Friday, 16 February 2007

Ancient Papyrus Gospels donated to the Vatican

Benedict XVI received as a gift to the Holy See one of the most ancient manuscripts of the Gospels, an artifact that demonstrates Scripturés historical actuality.

Pope Benedict XVI in conversation with Frank Hanna, his wife Sally and his daughter Elizabeth. View full size image

The Pope was presented the 14-15 Bodmer Papyrus (P75), dated between A.D. 175 and 225, by Frank Hanna and his family on behalf of their family foundation and the Solidarity Association.

"The papyrus contains about half of each of the Gospels of Luke and John. It was written in Egypt and perhaps used as a liturgical book," explained Cardinal Jean-Louis Tauran, archivist and librarian of the Holy Roman Church, during the audience.

The manuscript previously belonged to the library of the Bodmer Foundation in Cologny, Switzerland, and is now in the Vatican Apostolic Library.

"The Popés library possesses the most ancient testimony of the Gospel of Luke and among the most ancient of the Gospel of John," added the cardinal.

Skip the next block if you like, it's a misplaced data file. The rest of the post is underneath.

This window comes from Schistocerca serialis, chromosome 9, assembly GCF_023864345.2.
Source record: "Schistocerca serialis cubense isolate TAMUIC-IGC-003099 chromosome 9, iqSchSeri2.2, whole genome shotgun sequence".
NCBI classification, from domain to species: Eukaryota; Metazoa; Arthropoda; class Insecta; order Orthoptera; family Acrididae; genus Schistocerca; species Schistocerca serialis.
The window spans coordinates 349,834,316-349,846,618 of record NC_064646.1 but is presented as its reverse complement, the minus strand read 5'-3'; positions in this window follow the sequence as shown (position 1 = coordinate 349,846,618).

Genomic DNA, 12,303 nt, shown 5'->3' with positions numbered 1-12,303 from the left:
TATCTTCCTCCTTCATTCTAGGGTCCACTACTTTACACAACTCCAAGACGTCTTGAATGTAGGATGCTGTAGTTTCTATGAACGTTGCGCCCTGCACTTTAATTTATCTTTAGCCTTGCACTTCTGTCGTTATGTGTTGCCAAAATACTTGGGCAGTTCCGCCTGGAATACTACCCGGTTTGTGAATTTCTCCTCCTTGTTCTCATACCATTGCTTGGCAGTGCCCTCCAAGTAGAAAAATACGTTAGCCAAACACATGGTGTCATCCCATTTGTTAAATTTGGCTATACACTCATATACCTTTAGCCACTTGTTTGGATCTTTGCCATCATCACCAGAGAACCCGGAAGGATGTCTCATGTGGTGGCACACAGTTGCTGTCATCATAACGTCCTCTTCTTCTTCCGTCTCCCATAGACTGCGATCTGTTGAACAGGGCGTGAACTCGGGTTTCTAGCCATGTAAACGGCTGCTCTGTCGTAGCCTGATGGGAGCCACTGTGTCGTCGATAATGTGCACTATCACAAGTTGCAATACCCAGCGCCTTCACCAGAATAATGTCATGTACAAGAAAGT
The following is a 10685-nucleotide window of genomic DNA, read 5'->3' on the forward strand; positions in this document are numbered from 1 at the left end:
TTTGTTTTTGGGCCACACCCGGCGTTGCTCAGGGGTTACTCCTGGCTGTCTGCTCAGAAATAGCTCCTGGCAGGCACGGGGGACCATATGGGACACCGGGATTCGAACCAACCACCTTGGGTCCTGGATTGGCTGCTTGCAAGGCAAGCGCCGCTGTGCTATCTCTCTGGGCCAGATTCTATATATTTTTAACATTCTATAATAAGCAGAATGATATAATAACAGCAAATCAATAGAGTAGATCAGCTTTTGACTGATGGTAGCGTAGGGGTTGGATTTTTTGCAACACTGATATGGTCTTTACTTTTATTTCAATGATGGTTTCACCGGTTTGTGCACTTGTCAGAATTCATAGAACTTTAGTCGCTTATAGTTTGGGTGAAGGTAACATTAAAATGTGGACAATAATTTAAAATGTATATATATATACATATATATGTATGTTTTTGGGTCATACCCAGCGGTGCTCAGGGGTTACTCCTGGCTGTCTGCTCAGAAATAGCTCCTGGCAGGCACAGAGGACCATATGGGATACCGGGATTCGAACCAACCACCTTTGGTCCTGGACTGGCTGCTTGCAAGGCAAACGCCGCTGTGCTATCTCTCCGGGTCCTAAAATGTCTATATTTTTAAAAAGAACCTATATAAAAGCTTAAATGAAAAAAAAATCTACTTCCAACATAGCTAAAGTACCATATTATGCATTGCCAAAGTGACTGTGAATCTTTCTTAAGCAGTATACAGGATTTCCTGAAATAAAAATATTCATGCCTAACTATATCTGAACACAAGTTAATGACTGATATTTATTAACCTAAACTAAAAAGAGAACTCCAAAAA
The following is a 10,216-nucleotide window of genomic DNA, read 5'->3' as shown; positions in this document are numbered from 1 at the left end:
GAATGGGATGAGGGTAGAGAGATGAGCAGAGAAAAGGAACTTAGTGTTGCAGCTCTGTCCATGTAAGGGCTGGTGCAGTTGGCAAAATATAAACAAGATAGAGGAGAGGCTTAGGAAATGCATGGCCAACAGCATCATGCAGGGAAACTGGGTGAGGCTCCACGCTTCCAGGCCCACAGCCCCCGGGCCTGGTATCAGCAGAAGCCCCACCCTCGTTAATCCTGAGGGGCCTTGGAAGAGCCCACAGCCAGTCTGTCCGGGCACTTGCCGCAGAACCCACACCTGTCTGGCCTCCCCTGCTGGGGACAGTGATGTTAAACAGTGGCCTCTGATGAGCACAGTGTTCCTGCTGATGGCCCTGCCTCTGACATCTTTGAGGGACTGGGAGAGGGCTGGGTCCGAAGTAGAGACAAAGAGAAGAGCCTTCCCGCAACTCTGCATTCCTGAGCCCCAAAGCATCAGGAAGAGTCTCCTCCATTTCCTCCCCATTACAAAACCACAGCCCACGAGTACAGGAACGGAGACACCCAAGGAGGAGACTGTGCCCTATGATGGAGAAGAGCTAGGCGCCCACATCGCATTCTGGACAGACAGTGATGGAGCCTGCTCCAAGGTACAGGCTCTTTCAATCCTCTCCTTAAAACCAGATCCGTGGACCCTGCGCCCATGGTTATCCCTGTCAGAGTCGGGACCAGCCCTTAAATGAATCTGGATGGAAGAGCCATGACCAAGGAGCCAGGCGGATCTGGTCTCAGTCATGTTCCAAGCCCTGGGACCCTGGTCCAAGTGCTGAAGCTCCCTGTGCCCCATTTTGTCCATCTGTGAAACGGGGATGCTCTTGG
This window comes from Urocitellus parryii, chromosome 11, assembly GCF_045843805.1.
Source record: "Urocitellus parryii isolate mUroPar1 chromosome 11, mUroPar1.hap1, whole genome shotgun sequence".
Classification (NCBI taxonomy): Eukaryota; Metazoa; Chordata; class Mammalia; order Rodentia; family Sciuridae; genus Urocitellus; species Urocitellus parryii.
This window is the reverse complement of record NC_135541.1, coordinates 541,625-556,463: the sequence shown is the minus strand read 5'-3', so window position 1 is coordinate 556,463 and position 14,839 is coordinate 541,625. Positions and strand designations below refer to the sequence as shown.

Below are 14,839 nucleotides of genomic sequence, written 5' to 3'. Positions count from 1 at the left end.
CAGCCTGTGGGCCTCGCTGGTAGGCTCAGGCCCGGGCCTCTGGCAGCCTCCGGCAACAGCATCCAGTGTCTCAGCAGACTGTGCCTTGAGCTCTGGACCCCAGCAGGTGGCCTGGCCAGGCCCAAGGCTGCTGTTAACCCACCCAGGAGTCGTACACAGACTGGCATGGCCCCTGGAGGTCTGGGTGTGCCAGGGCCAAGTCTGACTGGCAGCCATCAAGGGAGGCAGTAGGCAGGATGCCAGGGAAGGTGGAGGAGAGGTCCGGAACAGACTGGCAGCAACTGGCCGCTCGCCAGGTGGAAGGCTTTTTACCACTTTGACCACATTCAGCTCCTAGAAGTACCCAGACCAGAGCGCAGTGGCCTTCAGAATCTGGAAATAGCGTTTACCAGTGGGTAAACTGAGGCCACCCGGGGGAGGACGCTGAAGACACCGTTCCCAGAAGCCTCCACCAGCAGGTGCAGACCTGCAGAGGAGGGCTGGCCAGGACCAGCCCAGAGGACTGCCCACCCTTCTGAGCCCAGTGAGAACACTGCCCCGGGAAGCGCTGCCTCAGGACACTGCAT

The Bodmer Papyrus contains 144 pages and is the oldest manuscript that contains the text of the two Gospels in one papyrus.

The Lord́s Prayer

ĹOsservatore Romano commented that "almost certainly it was destined for a small community, a Greek-speaking Egyptian ́parish́ that, as is habitual in all Christian liturgies, read the Gospel during the Eucharistic celebration."

The oldest transcription of the Our Father, as recounted by Luke, is found in this papyrus.

Participants in the meeting explained that experts see the joining of Luke and John in one papyrus as a demonstration that for the first Christians communities, the Gospels formed a unity.

The document agrees with the Codex Vaticanus,
The Holy Father takes a close look of the ancient papyrus. View full size image
a fourth-century edition of the Bible. The Bodmer Papyrus demonstrates, therefore, that the oldest versions of the New Testament that are preserved in their totality correspond with the Gospels that already circulated among the Christian communities centuries earlier.

Cardinal Tarcisio Bertone, Vatican secretary of state, Bishop Raffaele Farina, prefect of the Vatican Library, Gary Krupp of the Pave the Way Foundation, Fr. Richard Donohoe of the Birmingham Diocese, and Pat Cipollone were present when the papyrus was presented to the Vatican.